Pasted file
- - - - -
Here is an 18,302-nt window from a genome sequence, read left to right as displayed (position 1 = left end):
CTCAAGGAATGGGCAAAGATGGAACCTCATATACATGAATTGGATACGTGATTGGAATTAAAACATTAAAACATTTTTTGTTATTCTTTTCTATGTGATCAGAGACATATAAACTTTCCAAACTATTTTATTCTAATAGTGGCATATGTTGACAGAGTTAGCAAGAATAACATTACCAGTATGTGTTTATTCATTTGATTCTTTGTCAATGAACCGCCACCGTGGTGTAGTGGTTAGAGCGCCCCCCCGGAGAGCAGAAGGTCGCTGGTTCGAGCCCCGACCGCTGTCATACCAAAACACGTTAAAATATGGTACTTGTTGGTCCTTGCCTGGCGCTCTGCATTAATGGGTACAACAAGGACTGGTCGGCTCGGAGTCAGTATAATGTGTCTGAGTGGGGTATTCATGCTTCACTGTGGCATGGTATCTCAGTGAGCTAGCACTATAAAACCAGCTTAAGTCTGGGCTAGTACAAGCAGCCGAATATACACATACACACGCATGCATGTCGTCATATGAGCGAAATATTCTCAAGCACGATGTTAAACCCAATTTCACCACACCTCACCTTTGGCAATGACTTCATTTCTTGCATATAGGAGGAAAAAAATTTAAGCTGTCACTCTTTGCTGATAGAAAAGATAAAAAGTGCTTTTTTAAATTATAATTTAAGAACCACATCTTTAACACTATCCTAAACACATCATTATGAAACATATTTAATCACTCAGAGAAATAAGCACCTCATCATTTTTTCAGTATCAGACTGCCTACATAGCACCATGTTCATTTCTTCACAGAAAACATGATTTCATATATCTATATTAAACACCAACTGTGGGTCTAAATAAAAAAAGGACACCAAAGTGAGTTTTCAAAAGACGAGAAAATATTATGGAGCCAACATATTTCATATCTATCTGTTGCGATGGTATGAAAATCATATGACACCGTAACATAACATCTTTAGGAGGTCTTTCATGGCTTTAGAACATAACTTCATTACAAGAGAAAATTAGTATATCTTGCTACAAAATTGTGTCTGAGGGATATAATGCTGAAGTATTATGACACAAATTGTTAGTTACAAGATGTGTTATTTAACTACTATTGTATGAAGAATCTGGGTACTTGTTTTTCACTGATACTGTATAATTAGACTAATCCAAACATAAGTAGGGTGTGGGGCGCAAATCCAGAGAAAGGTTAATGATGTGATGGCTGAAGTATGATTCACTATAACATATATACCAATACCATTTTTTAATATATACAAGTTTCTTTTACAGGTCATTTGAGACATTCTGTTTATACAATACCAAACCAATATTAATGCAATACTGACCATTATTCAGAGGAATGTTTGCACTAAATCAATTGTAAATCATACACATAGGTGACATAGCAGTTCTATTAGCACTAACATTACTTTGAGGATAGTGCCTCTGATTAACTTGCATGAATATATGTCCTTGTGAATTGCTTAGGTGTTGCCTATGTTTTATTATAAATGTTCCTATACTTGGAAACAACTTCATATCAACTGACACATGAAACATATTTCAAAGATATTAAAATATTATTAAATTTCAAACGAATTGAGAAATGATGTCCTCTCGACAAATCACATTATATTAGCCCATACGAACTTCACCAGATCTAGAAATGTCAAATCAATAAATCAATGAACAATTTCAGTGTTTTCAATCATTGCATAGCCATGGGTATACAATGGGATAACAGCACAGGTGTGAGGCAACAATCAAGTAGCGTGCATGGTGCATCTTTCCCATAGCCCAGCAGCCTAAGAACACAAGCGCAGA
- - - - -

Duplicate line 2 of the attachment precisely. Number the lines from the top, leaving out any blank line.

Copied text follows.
CTCAAGGAATGGGCAAAGATGGAACCTCATATACATGAATTGGATACGTGATTGGAATTAAAACATTAAAACATTTTTTGTTATTCTTTTCTATGTGATCAGAGACATATAAACTTTCCAAACTATTTTATTCTAATAGTGGCATATGTTGACAGAGTTAGCAAGAATAACATTACCAGTATGTGTTTATTCATTTGATTCTTTGTCAATGAACCGCCACCGTGGTGTAGTGGTTAGAGCGCCCCCCCGGAGAGCAGAAGGTCGCTGGTTCGAGCCCCGACCGCTGTCATACCAAAACACGTTAAAATATGGTACTTGTTGGTCCTTGCCTGGCGCTCTGCATTAATGGGTACAACAAGGACTGGTCGGCTCGGAGTCAGTATAATGTGTCTGAGTGGGGTATTCATGCTTCACTGTGGCATGGTATCTCAGTGAGCTAGCACTATAAAACCAGCTTAAGTCTGGGCTAGTACAAGCAGCCGAATATACACATACACACGCATGCATGTCGTCATATGAGCGAAATATTCTCAAGCACGATGTTAAACCCAATTTCACCACACCTCACCTTTGGCAATGACTTCATTTCTTGCATATAGGAGGAAAAAAATTTAAGCTGTCACTCTTTGCTGATAGAAAAGATAAAAAGTGCTTTTTTAAATTATAATTTAAGAACCACATCTTTAACACTATCCTAAACACATCATTATGAAACATATTTAATCACTCAGAGAAATAAGCACCTCATCATTTTTTCAGTATCAGACTGCCTACATAGCACCATGTTCATTTCTTCACAGAAAACATGATTTCATATATCTATATTAAACACCAACTGTGGGTCTAAATAAAAAAAGGACACCAAAGTGAGTTTTCAAAAGACGAGAAAATATTATGGAGCCAACATATTTCATATCTATCTGTTGCGATGGTATGAAAATCATATGACACCGTAACATAACATCTTTAGGAGGTCTTTCATGGCTTTAGAACATAACTTCATTACAAGAGAAAATTAGTATATCTTGCTACAAAATTGTGTCTGAGGGATATAATGCTGAAGTATTATGACACAAATTGTTAGTTACAAGATGTGTTATTTAACTACTATTGTATGAAGAATCTGGGTACTTGTTTTTCACTGATACTGTATAATTAGACTAATCCAAACATAAGTAGGGTGTGGGGCGCAAATCCAGAGAAAGGTTAATGATGTGATGGCTGAAGTATGATTCACTATAACATATATACCAATACCATTTTTTAATATATACAAGTTTCTTTTACAGGTCATTTGAGACATTCTGTTTATACAATACCAAACCAATATTAATGCAATACTGACCATTATTCAGAGGAATGTTTGCACTAAATCAATTGTAAATCATACACATAGGTGACATAGCAGTTCTATTAGCACTAACATTACTTTGAGGATAGTGCCTCTGATTAACTTGCATGAATATATGTCCTTGTGAATTGCTTAGGTGTTGCCTATGTTTTATTATAAATGTTCCTATACTTGGAAACAACTTCATATCAACTGACACATGAAACATATTTCAAAGATATTAAAATATTATTAAATTTCAAACGAATTGAGAAATGATGTCCTCTCGACAAATCACATTATATTAGCCCATACGAACTTCACCAGATCTAGAAATGTCAAATCAATAAATCAATGAACAATTTCAGTGTTTTCAATCATTGCATAGCCATGGGTATACAATGGGATAACAGCACAGGTGTGAGGCAACAATCAAGTAGCGTGCATGGTGCATCTTTCCCATAGCCCAGCAGCCTAAGAACACAAGCGCAGA